Running shoes are for running. Training shoes are for training. The logic is simple, but often the default is to go with the former regardless of the workout.
“We tend to see most people buying running shoes out of habit and to be their overall workout shoe when they run once or twice a week — but they’re spending much more time in the gym,” says Greg Smith, the head of Men’s Training footwear at Nike. “It should be the other way around.”
That’s because running is linear. You move forward and in the same way, stride after stride. So (generally) a runner needs a shoe with a light, breathable upper, cushion underfoot and a durable outsole. Training, though, is not linear. You lift, carry, slam, sprint, pedal, climb, jump cut and everything in between. With all that in mind, Nike training shoes are strategically built to provide 360 stability, durability and cushioning in addition to other attributes, including things like multidirectional traction.
Here’s exactly how Nike designs shoes to support specific training workouts so you can move fast, lift heavy and perform your best.
Get grounded and catch air confidently
The more stable you are, the more weight you can push and the quicker you can move, which is why Smith says the most important quality in a training shoe is stability. “In order to do any exercise well, you need to be stable over the shoe’s platform,” he says.
Stability comes into play in two ways: First, under load or underfoot (when you start adding weight to a movement you don’t want your foot to rock), and then laterally (when you move side to side your foot doesn’t roll in or out). In a training shoe with 360-degree stability, whether you’re doing a pistol squat or explosive lateral bounds your foot is less likely to wobble.
“When you’re trying to do a heavy back squat you’re most likely trying to train your core, glutes and quads — not the little muscles in your feet,” explains Smith. “Training shoes let you focus on that, not on trying to stay upright.”
Take on anything
“There’s only one surface of a running shoe that touches anything, whereas every inch of a training shoe comes into contact with the ground, a wall, equipment and so on,” says Smith. “We design training shoes to be durable in places like the toe box, the arch, and so on, to stand up to various movements such as handstand push-ups, rope climbs, mountain climbers and even strapping into a bike for 45 minutes,” says Smith.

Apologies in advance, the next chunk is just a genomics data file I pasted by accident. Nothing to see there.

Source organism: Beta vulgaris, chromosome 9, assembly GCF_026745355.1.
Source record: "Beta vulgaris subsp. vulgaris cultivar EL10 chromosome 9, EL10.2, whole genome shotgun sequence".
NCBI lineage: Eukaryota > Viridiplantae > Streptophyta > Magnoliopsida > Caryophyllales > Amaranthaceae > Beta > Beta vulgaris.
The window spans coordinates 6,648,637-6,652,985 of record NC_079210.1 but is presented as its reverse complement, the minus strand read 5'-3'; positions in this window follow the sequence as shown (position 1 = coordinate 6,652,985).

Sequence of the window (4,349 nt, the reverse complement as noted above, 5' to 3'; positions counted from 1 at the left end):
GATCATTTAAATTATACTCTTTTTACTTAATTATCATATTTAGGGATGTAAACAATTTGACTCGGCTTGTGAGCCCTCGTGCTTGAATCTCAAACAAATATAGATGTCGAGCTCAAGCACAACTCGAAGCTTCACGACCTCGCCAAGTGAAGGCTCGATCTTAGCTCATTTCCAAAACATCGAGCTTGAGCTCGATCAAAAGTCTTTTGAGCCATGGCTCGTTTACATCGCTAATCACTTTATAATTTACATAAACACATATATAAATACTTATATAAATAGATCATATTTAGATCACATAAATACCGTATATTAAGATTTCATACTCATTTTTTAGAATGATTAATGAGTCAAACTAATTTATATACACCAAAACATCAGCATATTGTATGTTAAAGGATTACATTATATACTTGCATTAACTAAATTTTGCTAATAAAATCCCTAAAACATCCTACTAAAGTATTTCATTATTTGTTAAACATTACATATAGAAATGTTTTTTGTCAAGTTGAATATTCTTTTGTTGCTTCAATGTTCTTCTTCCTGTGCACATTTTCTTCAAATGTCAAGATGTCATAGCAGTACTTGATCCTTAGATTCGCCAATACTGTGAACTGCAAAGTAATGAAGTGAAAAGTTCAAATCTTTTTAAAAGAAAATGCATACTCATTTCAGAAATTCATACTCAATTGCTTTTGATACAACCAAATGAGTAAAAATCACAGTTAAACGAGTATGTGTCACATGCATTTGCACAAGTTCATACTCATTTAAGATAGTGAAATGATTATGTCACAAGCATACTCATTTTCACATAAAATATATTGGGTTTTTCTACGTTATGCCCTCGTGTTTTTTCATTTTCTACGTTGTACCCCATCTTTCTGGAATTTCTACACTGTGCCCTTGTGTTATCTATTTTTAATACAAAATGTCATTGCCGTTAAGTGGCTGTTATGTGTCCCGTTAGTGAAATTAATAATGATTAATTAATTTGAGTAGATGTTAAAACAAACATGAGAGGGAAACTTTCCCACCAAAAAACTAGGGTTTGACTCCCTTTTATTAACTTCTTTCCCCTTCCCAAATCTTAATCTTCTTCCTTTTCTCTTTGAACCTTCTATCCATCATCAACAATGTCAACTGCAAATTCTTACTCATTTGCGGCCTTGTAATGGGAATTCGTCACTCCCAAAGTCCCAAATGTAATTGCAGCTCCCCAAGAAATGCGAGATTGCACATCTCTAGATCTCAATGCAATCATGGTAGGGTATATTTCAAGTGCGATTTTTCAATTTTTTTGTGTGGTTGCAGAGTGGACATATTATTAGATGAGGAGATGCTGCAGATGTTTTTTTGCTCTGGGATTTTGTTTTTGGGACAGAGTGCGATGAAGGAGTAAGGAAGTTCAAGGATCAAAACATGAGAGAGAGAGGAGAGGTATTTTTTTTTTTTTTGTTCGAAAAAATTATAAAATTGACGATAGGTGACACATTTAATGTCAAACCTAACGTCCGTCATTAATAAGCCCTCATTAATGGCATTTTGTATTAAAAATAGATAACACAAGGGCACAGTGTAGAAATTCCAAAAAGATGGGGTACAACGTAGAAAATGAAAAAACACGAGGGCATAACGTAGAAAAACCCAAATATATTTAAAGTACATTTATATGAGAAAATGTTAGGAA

Find comfort in the uncomfortable
Another Nike training shoe constant is a platform of stable cushioning underfoot (necessary for moves such as box jumps and sprints). But what sets training shoes apart is that the cushion extends throughout the entire shoe. When you’re in the gym, you might strap into a bike, a rower, a GHD machine or do burpees and side planks. “That’s where cushion on the top and sides of the shoe can help keep you comfortable,” says Smith. And it stands to reason that pain-free feet may make you stay on the machine longer or power through more reps faster.
Beyond stability, durability and cushioning, each Nike training shoe is created to benefit you during certain styles of training sessions—from bodyweight circuits to do-it-all metabolic conditioning workouts and heavy barbell days. Here are a few examples of some of Nike's many styles that can help you perform your best.
The Nike Free Train Virtue Hustle Hart (available in men's sizes), the Nike Free TR 7 (available in women's sizes), the Nike Metcon 3 (available in unisex sizes) and Nike Romaleos 3 (available in unisex sizes) are available now on nike.com and at select retailers.